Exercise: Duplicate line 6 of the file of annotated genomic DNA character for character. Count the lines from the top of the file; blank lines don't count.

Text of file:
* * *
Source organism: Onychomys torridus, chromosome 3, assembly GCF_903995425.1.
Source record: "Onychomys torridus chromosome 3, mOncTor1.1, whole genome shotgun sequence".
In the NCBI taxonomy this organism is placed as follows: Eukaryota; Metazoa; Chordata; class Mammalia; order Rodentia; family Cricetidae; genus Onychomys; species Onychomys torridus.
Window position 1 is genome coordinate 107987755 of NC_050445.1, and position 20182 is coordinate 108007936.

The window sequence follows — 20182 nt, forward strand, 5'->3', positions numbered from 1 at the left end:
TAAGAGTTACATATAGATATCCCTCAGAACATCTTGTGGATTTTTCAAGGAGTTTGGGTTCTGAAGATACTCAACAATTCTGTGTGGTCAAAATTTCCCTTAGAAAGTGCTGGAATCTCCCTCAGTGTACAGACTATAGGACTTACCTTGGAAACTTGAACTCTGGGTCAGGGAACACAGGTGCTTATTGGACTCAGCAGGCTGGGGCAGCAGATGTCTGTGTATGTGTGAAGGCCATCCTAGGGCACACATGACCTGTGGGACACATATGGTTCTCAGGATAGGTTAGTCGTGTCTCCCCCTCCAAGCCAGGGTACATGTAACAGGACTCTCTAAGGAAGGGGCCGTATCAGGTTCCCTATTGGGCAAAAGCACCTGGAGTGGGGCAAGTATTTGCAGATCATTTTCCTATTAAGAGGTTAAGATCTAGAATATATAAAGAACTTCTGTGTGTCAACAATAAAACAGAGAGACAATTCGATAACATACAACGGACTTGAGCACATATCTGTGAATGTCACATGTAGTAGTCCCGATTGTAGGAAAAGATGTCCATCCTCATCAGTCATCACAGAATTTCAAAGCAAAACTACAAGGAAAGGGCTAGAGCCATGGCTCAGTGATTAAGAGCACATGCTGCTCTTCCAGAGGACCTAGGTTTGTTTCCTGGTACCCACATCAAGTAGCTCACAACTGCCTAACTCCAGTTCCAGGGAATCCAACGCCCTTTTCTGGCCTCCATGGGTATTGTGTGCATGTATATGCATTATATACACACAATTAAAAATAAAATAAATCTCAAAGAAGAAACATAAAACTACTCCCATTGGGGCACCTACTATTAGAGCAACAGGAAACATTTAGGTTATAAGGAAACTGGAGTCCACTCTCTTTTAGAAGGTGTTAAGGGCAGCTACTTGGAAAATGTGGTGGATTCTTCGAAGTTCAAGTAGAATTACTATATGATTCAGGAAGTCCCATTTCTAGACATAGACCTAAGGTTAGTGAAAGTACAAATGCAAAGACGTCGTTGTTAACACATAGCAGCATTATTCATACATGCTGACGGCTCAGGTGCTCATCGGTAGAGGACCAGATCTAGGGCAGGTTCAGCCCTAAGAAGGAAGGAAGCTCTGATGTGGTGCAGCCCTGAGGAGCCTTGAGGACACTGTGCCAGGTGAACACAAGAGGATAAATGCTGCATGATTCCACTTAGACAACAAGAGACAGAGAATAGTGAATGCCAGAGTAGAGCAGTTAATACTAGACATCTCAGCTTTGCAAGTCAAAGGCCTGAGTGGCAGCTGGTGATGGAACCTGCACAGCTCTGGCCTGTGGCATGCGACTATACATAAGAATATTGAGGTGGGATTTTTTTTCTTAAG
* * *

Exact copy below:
TAAGAGTTACATATAGATATCCCTCAGAACATCTTGTGGATTTTTCAAGGAGTTTGGGTTCTGAAGATACTCAACAATTCTGTGTGGTCAAAATTTCCCTTAGAAAGTGCTGGAATCTCCCTCAGTGTACAGACTATAGGACTTACCTTGGAAACTTGAACTCTGGGTCAGGGAACACAGGTGCTTATTGGACTCAGCAGGCTGGGGCAGCAGATGTCTGTGTATGTGTGAAGGCCATCCTAGGGCACACATGACCTGTGGGACACATATGGTTCTCAGGATAGGTTAGTCGTGTCTCCCCCTCCAAGCCAGGGTACATGTAACAGGACTCTCTAAGGAAGGGGCCGTATCAGGTTCCCTATTGGGCAAAAGCACCTGGAGTGGGGCAAGTATTTGCAGATCATTTTCCTATTAAGAGGTTAAGATCTAGAATATATAAAGAACTTCTGTGTGTCAACAATAAAACAGAGAGACAATTCGATAACATACAACGGACTTGAGCACATATCTGTGAATGTCACATGTAGTAGTCCCGATTGTAGGAAAAGATGTCCATCCTCATCAGTCATCACAGAATTTCAAAGCAAAACTACAAGGAAAGGGCTAGAGCCATGGCTCAGTGATTAAGAGCACATGCTGCTCTTCCAGAGGACCTAGGTTTGTTTCCTGGTACCCACATCAAGTAGCTCACAACTGCCTAACTCCAGTTCCAGGGAATCCAACGCCCTTTTCTGGCCTCCATGGGTATTGTGTGCATGTATATGCATTATATACACACAATTAAAAATAAAATAAATCTCAAAGAAGAAACATAAAACTACTCCCATTGGGGCACCTACTATTAGAGCAACAGGAAACATTTAGGTTATAAGGAAACTGGAGTCCACTCTCTTTTAGAAGGTGTTAAGGGCAGCTACTTGGAAAATGTGGTGGATTCTTCGAAGTTCAAGTAGAATTACTATATGATTCAGGAAGTCCCATTTCTAGACATAGACCTAAGGTTAGTGAAAGTACAAATGCAAAGACGTCGTTGTTAACACATAGCAGCATTATTCATACATGCTGACGGCTCAGGTGCTCATCGGTAGAGGACCAGATCTAGGGCAGGTTCAGCCCTAAGAAGGAAGGAAGCTCTGATGTGGTGCAGCCCTGAGGAGCCTTGAGGACACTGTGCCAGGTGAACACAAGAGGATAAATGCTGCATGATTCCACTTAGACAACAAGAGACAGAGAATAGTGAATGCCAGAGTAGAGCAGTTAATACTAGACATCTCAGCTTTGCAAGTCAAAGGCCTGAGTGGCAGCTGGTGATGGAACCTGCACAGCTCTGGCCTGTGGCATGCGACTATACATAAGAATATTGAGGTGGGATTTTTTTTCTTAAG